Types of Rollers
Types of Rollers
by Nick Siders
What should be explained first is the difference between a Tumbler and a Roller. They both a backward somersault that in its initiation appears to be similar, but what happens after that separates the breed categories. Rollers will repeat that occurrence over and over with some of them doing it in an unbroken events for several yards. Some of the breeds fly in kits of several birds; others will fly in a loose assembly of just a few; and others are solo performers. Some roller breeds listed below are rare and may not even exist in the United States or no longer perform adequately if at all. The performance has simply been breed out of them usually for the show pen or for a color not indigenous to the breed.
The following is a list of Roller breeds, while not complete, it touches on the more common types of Rollers.
Birmingham Roller – See page “About The Breed” here are performance competitions held in the United States
Central Asiatic Roller – Primarily a performance pigeon and known for its tumultuous rolling from a considerable altitude. A very old breed that is apparently centuries old. Tail is held slightly elevated and wings droop to the floor. It is plain headed and grouse-footed. The breed has been introduced to the United States, but is very rare. We are not aware of any performance competitions being held.
Galati Roller – A highflying roller; a true performance breed. It is both plain headed and shield crested. Comes clean legged or small muffed. We are not aware of any performance competitions being held.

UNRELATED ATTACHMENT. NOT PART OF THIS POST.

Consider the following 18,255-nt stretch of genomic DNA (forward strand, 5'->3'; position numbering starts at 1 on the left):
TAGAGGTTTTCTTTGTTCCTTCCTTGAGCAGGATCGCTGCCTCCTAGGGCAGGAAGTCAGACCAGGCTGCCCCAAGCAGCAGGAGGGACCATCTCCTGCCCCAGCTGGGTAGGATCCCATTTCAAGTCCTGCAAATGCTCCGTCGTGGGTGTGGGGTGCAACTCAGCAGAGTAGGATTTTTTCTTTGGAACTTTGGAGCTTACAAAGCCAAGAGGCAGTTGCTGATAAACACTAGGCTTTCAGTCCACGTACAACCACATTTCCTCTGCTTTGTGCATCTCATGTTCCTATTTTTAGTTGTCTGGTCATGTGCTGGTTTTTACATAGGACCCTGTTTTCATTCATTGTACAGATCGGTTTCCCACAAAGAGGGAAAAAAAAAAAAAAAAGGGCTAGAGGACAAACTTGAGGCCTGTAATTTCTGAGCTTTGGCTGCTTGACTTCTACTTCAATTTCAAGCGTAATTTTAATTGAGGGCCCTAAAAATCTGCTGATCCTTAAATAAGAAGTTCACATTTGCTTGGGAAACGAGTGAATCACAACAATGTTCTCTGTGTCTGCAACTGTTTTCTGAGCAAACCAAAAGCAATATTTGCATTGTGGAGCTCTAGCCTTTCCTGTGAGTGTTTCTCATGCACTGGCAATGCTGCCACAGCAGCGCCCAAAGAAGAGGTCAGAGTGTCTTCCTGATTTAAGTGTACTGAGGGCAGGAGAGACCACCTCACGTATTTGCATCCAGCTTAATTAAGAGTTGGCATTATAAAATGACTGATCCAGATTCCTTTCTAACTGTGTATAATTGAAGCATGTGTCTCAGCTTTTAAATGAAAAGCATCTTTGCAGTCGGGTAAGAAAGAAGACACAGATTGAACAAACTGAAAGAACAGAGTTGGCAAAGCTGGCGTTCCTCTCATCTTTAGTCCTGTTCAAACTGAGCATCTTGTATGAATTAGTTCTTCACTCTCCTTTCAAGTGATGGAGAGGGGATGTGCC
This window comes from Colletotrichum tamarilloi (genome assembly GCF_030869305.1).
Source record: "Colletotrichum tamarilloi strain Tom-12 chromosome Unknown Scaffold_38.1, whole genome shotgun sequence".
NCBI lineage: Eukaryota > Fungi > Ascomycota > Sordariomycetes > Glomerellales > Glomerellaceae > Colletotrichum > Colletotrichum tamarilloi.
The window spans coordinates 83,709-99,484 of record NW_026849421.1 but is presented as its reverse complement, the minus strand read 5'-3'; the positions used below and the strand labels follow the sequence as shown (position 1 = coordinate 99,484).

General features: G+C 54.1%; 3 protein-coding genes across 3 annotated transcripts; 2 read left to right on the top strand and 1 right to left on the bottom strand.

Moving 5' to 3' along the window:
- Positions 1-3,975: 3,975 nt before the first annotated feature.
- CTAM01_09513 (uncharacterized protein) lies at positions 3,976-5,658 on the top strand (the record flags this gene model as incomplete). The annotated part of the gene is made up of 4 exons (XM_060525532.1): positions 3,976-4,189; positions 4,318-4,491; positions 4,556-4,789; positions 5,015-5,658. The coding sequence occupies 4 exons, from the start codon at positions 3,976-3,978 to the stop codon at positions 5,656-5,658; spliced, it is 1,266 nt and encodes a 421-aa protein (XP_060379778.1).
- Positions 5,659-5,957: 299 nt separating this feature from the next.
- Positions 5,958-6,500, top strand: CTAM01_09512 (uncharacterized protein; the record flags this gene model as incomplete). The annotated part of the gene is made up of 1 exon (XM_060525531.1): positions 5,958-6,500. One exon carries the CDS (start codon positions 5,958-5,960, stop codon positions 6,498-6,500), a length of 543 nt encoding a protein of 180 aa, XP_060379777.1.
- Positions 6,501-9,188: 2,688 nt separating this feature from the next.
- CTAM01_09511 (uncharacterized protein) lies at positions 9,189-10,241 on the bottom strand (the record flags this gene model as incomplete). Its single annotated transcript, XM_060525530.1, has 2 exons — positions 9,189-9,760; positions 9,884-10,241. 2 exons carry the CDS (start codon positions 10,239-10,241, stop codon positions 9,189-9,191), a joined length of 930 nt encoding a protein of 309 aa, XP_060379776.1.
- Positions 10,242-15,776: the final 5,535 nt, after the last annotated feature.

Majorcan Esbart Roller – Flies in a group or kit. It is a good performing roller that flies high and fast. The head is plain and is clean legged. Not aware of any performance competitions being held. Oriental Roller – Is not a kit flier. It is a performance breed that is starting to be exhibited in the United States. It is a good flying roller breed. It is plain headed and clean legged. Oriental Rollers are believed by many to be the progenitors of all Rollers. There are performance competitions being held in the United States.
Parlor Roller – It is not a flying breed, but performs the roll on the ground sometimes a continuous unbroken performance of hundreds of feet. There are performance competitions being held in the United States.
Rakovnik Roller – An excellent roller and nicely built for acrobatic flight. It is plain headed and clean legged. In 1960 a club was started to revive the breed, but it probably does not exist in the United States as of now. Not aware of any performance competitions being held.
Spanish Roller (Sometimes called the Fish Eyed Roller) – Bears a strong resemblance to a capped American Domestic Flight. Is an excellent roller, but is starting to become very rare even in Spain and it may not even occur in the United States. Not aware of any performance competitions being held.
The performance of the Catalonian Tumbler was also once considered by many to actually perform to the standards of a roller and not a tumbler. It is rare now days to find a Catalonian Tumbler that performs in any manner or fashion what so ever. Breeder’s breeding practices was its doom as a performer and that is something we must think about each time you or someone else decides to breed for any other reasons than performance.